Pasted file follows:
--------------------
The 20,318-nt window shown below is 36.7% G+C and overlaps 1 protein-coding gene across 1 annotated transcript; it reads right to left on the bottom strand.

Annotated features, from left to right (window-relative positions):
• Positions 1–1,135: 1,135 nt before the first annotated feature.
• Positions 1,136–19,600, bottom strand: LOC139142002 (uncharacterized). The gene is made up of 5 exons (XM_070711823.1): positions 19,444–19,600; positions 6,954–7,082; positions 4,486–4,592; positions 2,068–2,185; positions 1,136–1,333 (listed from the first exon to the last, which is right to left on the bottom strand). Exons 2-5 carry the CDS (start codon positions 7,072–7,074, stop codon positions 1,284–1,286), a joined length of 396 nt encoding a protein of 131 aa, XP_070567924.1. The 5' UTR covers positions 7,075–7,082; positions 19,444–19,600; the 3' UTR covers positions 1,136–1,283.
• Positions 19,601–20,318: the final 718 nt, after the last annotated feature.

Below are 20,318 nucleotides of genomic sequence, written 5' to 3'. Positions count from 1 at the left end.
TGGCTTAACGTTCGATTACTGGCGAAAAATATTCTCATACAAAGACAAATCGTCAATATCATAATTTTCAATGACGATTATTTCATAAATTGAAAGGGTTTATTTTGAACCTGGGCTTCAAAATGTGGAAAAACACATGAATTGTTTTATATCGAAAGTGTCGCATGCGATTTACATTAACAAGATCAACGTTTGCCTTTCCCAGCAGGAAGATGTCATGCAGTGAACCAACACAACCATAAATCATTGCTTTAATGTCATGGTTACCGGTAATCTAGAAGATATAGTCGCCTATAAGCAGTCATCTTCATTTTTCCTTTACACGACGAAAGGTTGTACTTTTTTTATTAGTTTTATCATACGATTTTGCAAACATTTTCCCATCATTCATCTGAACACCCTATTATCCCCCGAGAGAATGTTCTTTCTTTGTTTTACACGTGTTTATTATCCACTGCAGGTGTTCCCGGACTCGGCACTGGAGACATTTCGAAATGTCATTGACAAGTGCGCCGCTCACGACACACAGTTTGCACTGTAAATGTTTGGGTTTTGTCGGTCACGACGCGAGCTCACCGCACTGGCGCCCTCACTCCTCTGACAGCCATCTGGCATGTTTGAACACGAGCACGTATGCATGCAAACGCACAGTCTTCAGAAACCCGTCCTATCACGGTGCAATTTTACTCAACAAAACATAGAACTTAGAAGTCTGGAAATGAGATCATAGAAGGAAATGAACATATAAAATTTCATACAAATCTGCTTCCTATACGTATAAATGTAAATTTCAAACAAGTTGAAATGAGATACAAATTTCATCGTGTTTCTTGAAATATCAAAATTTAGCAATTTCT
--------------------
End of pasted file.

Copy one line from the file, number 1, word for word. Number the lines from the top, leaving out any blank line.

The 20,318-nt window shown below is 36.7% G+C and overlaps 1 protein-coding gene across 1 annotated transcript; it reads right to left on the bottom strand.